As concern about the spread of COVID-19, commonly referred to as coronavirus, grows nationally, several local school districts are taking steps to protect students from potential outbreaks.
While there have been no cases of the virus reported on the Central Coast, there are 33 confirmed cases in California as of Thursday.
Santa Ynez Valley Union High School is one of those taking action, prompted in part by the recent return of several students from a midwinter break trip to Italy, one of the three countries hardest hit by the disease.
“We have no reason to believe that any of our students were infected, but we’re taking a proactive approach,” Santa Ynez High Principal Mark Swanitz said. “We just want to keep everyone safe.”
The coronavirus outbreak — which started in the city of Wuhan in China — has spread to six of the world's seven continents. It has not reached Antarctica.
According to the latest figures released by The Associated Press on Thursday, the Centers for Disease Control and Prevention (CDC) has confirmed 60 cases of the virus in the United States.
Santa Ynez High school nurse, Miranda Buford, has a roster of the students who were on the trips and is monitoring them closely.
“We are taking additional precautionary measures here on campus,” said Swanitz in an email to the school’s staff. “Nurse Miranda has confirmed that our brand of hand sanitizer is effective against coronavirus. Doug (Cota) and the night custodial crew will be resupplying all hand sanitizer dispensers in classrooms and offices nightly.”
The school is also asking parents to keep an eye out for any signs of illness, and has prepared information on basic prevention facts, symptoms to look for and what to do if someone has symptoms.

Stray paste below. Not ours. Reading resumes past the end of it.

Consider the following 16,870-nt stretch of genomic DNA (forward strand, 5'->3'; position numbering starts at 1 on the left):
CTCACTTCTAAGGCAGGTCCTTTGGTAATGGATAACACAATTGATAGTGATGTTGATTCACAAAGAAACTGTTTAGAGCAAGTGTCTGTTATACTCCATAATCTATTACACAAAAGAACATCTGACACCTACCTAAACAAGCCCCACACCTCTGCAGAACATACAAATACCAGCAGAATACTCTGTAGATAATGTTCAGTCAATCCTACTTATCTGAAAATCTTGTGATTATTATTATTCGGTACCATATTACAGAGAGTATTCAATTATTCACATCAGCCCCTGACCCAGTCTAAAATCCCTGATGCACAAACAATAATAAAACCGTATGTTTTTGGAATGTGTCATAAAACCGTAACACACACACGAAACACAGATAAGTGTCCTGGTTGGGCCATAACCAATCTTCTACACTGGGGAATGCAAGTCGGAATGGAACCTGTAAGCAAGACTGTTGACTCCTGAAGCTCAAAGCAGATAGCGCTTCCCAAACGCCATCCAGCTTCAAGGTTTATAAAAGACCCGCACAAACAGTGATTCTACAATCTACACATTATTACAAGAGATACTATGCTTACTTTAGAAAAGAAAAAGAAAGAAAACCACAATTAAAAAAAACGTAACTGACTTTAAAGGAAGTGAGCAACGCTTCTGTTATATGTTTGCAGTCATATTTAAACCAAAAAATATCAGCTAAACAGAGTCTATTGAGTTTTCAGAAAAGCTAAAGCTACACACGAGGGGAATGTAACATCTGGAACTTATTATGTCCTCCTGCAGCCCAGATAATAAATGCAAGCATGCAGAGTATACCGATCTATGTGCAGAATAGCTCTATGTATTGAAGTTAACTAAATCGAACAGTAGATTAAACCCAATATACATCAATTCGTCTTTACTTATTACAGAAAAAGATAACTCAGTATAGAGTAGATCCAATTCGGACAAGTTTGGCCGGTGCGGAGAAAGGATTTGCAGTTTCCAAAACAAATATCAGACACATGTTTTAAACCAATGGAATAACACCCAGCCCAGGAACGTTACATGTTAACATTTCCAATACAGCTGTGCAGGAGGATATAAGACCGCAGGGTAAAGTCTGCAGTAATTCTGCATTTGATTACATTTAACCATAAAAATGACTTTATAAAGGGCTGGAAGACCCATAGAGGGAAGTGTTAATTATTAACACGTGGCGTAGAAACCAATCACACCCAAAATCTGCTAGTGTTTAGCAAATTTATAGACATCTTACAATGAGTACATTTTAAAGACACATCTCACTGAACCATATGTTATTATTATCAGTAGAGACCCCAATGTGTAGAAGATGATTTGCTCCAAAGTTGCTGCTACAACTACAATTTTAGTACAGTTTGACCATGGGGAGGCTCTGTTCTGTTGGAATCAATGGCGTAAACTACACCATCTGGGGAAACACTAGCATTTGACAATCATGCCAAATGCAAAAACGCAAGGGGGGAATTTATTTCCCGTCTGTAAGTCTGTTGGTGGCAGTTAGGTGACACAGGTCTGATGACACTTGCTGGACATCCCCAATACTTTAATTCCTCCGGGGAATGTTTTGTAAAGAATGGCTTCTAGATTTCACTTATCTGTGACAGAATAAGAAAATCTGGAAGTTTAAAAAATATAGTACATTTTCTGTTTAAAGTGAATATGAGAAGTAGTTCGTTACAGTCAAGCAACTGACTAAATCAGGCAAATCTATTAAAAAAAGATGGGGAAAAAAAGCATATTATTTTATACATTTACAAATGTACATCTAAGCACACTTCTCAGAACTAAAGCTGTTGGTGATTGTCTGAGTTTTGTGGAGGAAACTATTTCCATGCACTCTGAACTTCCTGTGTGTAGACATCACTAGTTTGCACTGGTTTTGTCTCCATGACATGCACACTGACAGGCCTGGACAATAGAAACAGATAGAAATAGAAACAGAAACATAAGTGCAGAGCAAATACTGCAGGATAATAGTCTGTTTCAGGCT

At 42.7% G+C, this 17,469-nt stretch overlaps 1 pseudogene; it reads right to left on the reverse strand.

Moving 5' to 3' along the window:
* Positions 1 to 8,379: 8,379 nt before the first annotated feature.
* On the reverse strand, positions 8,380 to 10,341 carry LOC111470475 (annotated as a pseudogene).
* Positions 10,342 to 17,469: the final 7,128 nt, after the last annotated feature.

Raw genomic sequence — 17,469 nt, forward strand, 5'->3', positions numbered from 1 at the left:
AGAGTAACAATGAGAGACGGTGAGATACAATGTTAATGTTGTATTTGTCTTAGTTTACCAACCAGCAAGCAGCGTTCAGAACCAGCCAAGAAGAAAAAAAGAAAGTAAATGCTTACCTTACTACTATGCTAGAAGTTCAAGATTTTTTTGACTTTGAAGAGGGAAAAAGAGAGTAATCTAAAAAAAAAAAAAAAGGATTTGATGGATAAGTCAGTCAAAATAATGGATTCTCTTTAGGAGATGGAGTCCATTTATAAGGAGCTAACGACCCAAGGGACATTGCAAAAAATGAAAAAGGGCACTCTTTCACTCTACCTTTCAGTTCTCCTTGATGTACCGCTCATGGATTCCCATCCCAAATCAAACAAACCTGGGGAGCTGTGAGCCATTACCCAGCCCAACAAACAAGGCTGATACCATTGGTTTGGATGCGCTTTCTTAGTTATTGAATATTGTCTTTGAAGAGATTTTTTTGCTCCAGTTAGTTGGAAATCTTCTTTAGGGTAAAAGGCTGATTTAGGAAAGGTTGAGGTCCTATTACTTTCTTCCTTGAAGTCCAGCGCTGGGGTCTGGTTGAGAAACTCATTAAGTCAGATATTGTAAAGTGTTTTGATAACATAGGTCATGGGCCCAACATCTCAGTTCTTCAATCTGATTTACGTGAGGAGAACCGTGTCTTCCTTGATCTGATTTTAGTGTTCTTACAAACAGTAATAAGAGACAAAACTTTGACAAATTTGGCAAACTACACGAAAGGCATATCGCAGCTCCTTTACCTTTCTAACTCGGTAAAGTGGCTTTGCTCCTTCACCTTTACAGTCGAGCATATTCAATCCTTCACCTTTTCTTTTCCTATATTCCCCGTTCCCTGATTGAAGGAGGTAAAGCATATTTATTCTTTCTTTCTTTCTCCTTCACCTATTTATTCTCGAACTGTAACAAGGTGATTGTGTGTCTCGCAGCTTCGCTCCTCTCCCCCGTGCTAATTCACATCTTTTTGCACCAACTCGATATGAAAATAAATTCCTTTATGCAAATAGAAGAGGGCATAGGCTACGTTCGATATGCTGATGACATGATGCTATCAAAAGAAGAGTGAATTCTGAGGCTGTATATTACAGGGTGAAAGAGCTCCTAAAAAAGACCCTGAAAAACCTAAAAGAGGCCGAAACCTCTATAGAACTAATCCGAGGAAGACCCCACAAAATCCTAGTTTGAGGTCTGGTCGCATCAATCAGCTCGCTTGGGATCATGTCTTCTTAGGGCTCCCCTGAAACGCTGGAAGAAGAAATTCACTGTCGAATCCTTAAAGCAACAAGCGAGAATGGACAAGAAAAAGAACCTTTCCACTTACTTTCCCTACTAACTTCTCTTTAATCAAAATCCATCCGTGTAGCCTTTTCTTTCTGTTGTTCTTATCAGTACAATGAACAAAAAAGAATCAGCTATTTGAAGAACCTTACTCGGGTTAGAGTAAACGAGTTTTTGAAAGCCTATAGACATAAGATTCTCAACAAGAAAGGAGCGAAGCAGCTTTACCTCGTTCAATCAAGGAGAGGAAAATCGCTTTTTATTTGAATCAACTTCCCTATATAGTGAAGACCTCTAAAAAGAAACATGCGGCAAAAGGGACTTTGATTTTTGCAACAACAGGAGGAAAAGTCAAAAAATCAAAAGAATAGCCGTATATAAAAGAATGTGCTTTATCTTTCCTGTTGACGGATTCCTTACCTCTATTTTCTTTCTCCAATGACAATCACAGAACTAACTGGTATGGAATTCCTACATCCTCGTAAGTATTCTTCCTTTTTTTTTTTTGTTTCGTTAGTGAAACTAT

More information, including links to the CDC and other health agency web pages, is posted on the school’s website, https://www.syvpirates.org/
“The Washington Post is reporting that an outbreak of coronavirus is inevitable in this country, maybe not in the Santa Ynez Valley but somewhere,” said Swanitz. “We want to make sure everyone knows what to do if they see signs of illness, prevent a possible breakout here and keep everyone safe.”
Other local school districts are also taking precautions.
“Even though the health risk in California remains low, the same common sense measures that we use for all infectious diseases are in place,’’ said Kenny Klein, Santa Maria Joint Union High School District public information officer. “Our normal proactive measures involve encouraging students to wash their hands often and having staff look for severe signs of cough or fever. Appropriate cleaning measures inside and outside the classrooms are also in place.”
The Lucia Mar Unified School District is “working with the county Health Department regarding the coronavirus and taking precautions,” according to Amy Jacobs, the district’s marketing and communications director. “Some additional measures we are taking include having our facilities team research the best practices for cleaning/sanitizing with additional supplies on hand in the event there is a rush on these supplies.”
Jacobs also says that under the direction of the San Luis Obispo County Health Department, any students or staff who have traveled to China won’t be allowed on campus until they have been symptom-free for 14 days following their return home.
Additional information for Lucia Mar parents is available at https://www.luciamarschools.org/apps/pages/index.jsp?uREC_ID=888680&type=d&pREC_ID=1835043
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